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Saturday, March 24, 2007

Brand Perceptions: Target Shopping Carts

target target target originally uploaded by Supercapacity.
I witnessed an interesting situation today involving Target shopping buggies and it affected my perception of the Target brand.

I had just parked my car, and was walking purposefully first towards Dick's Sporting Goods [they carry Croc Jibbitz accessories!] before going to Target. As I crossed the street, I noticed a woman pushing a shopping cart and 3 kids: a small one sitting in the front seat, one inside the buggy and the oldest hanging off the end of the cart [something my daughter frequently does].

All of a sudden, she comes to an abrupt stop, so abrupt that the child hanging off the end falls off [which is why kids shouldn't be doing this, but they do]. She picks up the child, gets her back on the buggy and tries to vigorously push that cart again, but it won't budge. It had obviously worked just fine [this was the end of her shopping expedition], and now it was absolutely paralyzed! What was going on?

Luckily, she was at the edge of the main thoroughfare, but she was still blocking traffic. Try as hard as she could, she couldn't move it and was obviously getting frustrated.

A woman in a car tells her not to worry, that there's nothing wrong with the buggy, but that the yellow strip in the parking lot was the reason for the freeze-up: no buggies beyond that point. Wow. Isn't that extremely helpful information! The woman successfully screeches the cart around to point in the opposite direction and maneuvers differently to her car.

I was stunned.

When I finished with my errand at Dick's, I paid closer attention to the yellow strips and looked to see if there was any signage explaining to poor unsuspecting souls [I could have been that woman] that a perimeter had been drawn around the Target parking lot -similar to those invisible fences for dogs- and shopper beware if you go beyond it! I did see a beat up metal sign that looked a lot like a parking sign on the sidewalk at about the same level as the yellow strips. I was looking for it. Otherwise, I never would have paid attention to it.

Now, on one hand the solution to keeping shopping buggies from wandering to extremes of strip malls is pretty clever. In fact, these two articles New devices stopping shopping-cart thieves by Edmund Mander and Attention, Shoplifters" from Business Week dated 9/11/2006 suggest that the issue is much bigger than I had even imagined. But, why not explain it better? or communicate it more?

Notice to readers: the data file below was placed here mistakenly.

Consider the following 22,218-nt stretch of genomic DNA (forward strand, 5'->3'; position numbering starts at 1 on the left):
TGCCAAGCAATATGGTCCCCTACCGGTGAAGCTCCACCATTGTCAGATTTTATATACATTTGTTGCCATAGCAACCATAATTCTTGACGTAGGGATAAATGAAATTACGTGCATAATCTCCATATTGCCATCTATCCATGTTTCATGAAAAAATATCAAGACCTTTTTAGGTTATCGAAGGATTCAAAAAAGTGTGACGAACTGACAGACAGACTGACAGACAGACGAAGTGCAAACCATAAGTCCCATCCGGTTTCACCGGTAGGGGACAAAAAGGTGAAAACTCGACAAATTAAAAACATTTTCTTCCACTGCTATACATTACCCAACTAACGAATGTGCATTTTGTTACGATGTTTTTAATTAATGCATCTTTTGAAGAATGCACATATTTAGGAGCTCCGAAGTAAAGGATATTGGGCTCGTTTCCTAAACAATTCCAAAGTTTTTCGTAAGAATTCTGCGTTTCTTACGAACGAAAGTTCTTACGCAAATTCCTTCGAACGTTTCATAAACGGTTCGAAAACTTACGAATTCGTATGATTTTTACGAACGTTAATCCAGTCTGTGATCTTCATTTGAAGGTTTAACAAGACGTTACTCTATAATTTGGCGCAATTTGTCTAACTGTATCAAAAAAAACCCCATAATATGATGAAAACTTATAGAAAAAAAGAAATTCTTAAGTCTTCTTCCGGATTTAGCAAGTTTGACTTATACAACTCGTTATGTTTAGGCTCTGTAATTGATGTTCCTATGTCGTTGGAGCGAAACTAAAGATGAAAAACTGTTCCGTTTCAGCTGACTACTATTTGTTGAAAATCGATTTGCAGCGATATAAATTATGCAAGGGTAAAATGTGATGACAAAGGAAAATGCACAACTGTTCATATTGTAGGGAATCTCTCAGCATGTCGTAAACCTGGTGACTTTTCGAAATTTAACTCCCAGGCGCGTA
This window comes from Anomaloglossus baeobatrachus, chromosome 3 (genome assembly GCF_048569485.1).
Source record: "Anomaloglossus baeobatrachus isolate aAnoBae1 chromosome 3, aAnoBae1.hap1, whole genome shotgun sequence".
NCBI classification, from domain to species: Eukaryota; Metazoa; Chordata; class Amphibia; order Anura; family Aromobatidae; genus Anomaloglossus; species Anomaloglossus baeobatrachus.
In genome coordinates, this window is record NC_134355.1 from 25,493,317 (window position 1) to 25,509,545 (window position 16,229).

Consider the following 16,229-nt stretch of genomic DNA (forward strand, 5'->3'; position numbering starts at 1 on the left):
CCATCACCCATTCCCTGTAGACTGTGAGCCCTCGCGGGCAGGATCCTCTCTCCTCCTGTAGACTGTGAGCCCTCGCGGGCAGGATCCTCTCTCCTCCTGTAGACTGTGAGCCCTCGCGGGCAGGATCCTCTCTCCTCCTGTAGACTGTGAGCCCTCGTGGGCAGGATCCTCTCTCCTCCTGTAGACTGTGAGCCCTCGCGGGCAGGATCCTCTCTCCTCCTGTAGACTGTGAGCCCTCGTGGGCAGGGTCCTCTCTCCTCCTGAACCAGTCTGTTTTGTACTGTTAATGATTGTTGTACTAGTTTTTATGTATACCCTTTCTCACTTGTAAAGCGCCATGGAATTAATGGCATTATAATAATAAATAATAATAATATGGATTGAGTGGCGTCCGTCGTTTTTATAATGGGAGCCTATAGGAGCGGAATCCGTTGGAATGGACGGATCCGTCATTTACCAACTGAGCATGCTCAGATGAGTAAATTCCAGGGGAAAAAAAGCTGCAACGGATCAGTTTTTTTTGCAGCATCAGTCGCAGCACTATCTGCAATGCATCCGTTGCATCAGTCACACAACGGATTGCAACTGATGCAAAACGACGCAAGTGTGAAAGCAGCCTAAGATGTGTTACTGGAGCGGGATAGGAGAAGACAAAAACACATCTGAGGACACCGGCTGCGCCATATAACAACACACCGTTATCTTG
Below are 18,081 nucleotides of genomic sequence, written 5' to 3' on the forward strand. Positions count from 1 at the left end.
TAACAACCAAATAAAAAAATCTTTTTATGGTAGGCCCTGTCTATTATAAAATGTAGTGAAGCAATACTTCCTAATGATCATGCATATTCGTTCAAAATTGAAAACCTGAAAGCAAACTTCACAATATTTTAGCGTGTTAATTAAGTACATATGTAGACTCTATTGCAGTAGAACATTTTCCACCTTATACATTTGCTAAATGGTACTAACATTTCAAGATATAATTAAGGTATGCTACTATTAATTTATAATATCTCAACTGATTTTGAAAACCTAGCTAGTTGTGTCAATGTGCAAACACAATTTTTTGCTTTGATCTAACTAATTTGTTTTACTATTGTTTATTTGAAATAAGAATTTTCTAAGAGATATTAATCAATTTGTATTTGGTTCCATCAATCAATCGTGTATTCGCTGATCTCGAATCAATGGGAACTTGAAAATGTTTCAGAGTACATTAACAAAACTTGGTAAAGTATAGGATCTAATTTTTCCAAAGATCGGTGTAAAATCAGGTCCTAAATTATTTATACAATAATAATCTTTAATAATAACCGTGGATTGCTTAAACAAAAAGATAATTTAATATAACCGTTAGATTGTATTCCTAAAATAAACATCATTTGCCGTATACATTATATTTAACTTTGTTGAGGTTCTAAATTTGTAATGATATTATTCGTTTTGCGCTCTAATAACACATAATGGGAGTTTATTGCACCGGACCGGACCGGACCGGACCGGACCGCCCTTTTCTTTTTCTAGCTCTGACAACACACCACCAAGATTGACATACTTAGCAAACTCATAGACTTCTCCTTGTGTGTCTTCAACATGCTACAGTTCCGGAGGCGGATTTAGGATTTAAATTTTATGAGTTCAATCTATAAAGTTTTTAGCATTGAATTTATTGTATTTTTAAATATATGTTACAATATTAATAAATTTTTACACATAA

Many stores have physical barriers to prevent the carts from leaving the immediate premises. It's a low tech solution, and perhaps irritating, but very difficult to not get. Here, the solution is more elegant, but way too subtle. We have little experience with this level of technology. Not only is it still unexpected, but it isn't intuitive. This woman would never had understood had the driver not stopped to explain. She's busy, she has 3 kids in tow, she's just finished her shopping expedition and Target not only slowed her down, it scared her [her child could have been injured], and it frustrated her. Not a good thing to do to your core woman shopper!

I admire Target from so many perspectives, so was doubly shocked that they hadn't considered the shopper in the solution. The scenario just didn't match up with my interpretation of the Target brand and the Target retail experience.

This wikipedia article on Target Corporation includes a lot of good information on Target. Immediately before the section on Distribution Centers, you will see mention of shopping carts with locking wheels....

And, this other wikipedia article about shopping carts includes a section on theft prevention [a big deal with shopping carts] and the locking wheel concept, including some of the injuries associated.

So, when you come up with elegant solutions, don't forget to consider that experience from your customer's perspective. Make sure to communicate with HER, multiple times. In this case, why not have a message on the buggy, remind her at checkout, and also closer to the perimeter area?

Remember that if you communicate with her and give her information, she will get on board. She will be happy to cooperate and become a part of your solution. But, if you don't, you might not like the results.

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